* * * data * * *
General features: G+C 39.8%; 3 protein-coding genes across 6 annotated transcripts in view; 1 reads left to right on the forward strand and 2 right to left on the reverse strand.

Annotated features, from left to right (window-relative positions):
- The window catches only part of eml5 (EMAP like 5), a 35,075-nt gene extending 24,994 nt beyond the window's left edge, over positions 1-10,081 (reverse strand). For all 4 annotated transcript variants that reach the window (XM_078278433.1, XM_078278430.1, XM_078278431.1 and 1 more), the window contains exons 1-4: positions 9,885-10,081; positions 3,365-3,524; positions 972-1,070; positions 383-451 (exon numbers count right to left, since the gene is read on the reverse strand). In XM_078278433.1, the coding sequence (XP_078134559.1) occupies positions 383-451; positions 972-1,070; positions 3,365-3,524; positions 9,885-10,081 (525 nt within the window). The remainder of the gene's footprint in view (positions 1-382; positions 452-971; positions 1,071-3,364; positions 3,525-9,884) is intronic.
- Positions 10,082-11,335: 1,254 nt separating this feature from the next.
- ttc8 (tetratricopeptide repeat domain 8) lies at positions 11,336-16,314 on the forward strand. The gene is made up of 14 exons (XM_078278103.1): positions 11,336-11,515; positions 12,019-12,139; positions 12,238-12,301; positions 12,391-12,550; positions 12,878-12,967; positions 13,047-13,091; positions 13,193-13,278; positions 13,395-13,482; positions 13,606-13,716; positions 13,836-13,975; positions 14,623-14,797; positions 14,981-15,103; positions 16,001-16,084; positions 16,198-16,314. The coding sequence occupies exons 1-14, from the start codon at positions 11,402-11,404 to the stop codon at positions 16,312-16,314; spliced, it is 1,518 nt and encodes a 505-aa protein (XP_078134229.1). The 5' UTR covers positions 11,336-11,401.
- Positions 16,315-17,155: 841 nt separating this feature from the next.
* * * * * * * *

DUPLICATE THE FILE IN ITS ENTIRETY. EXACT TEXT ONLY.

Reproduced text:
General features: G+C 39.8%; 3 protein-coding genes across 6 annotated transcripts in view; 1 reads left to right on the forward strand and 2 right to left on the reverse strand.

Annotated features, from left to right (window-relative positions):
- The window catches only part of eml5 (EMAP like 5), a 35,075-nt gene extending 24,994 nt beyond the window's left edge, over positions 1-10,081 (reverse strand). For all 4 annotated transcript variants that reach the window (XM_078278433.1, XM_078278430.1, XM_078278431.1 and 1 more), the window contains exons 1-4: positions 9,885-10,081; positions 3,365-3,524; positions 972-1,070; positions 383-451 (exon numbers count right to left, since the gene is read on the reverse strand). In XM_078278433.1, the coding sequence (XP_078134559.1) occupies positions 383-451; positions 972-1,070; positions 3,365-3,524; positions 9,885-10,081 (525 nt within the window). The remainder of the gene's footprint in view (positions 1-382; positions 452-971; positions 1,071-3,364; positions 3,525-9,884) is intronic.
- Positions 10,082-11,335: 1,254 nt separating this feature from the next.
- ttc8 (tetratricopeptide repeat domain 8) lies at positions 11,336-16,314 on the forward strand. The gene is made up of 14 exons (XM_078278103.1): positions 11,336-11,515; positions 12,019-12,139; positions 12,238-12,301; positions 12,391-12,550; positions 12,878-12,967; positions 13,047-13,091; positions 13,193-13,278; positions 13,395-13,482; positions 13,606-13,716; positions 13,836-13,975; positions 14,623-14,797; positions 14,981-15,103; positions 16,001-16,084; positions 16,198-16,314. The coding sequence occupies exons 1-14, from the start codon at positions 11,402-11,404 to the stop codon at positions 16,312-16,314; spliced, it is 1,518 nt and encodes a 505-aa protein (XP_078134229.1). The 5' UTR covers positions 11,336-11,401.
- Positions 16,315-17,155: 841 nt separating this feature from the next.